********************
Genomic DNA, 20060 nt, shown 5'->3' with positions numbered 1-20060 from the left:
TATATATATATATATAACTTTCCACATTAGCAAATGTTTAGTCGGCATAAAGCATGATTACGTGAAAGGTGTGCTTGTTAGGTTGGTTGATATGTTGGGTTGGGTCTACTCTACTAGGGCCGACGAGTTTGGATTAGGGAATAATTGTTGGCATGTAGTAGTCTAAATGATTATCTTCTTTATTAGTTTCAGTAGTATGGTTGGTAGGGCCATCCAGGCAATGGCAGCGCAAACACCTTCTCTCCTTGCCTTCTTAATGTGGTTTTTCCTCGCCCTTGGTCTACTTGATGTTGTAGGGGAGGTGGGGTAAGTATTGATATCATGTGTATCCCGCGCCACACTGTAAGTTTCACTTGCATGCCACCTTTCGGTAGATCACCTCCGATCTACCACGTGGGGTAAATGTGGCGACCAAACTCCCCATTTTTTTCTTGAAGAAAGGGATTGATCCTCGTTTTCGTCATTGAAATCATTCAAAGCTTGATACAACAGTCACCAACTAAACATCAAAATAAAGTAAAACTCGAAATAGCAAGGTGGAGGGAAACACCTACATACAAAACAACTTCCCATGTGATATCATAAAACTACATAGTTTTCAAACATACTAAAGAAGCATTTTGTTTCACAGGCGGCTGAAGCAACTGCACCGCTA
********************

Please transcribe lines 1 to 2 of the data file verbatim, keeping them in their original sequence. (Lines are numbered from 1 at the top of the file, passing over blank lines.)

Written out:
Genomic DNA, 20060 nt, shown 5'->3' with positions numbered 1-20060 from the left:
TATATATATATATATAACTTTCCACATTAGCAAATGTTTAGTCGGCATAAAGCATGATTACGTGAAAGGTGTGCTTGTTAGGTTGGTTGATATGTTGGGTTGGGTCTACTCTACTAGGGCCGACGAGTTTGGATTAGGGAATAATTGTTGGCATGTAGTAGTCTAAATGATTATCTTCTTTATTAGTTTCAGTAGTATGGTTGGTAGGGCCATCCAGGCAATGGCAGCGCAAACACCTTCTCTCCTTGCCTTCTTAATGTGGTTTTTCCTCGCCCTTGGTCTACTTGATGTTGTAGGGGAGGTGGGGTAAGTATTGATATCATGTGTATCCCGCGCCACACTGTAAGTTTCACTTGCATGCCACCTTTCGGTAGATCACCTCCGATCTACCACGTGGGGTAAATGTGGCGACCAAACTCCCCATTTTTTTCTTGAAGAAAGGGATTGATCCTCGTTTTCGTCATTGAAATCATTCAAAGCTTGATACAACAGTCACCAACTAAACATCAAAATAAAGTAAAACTCGAAATAGCAAGGTGGAGGGAAACACCTACATACAAAACAACTTCCCATGTGATATCATAAAACTACATAGTTTTCAAACATACTAAAGAAGCATTTTGTTTCACAGGCGGCTGAAGCAACTGCACCGCTA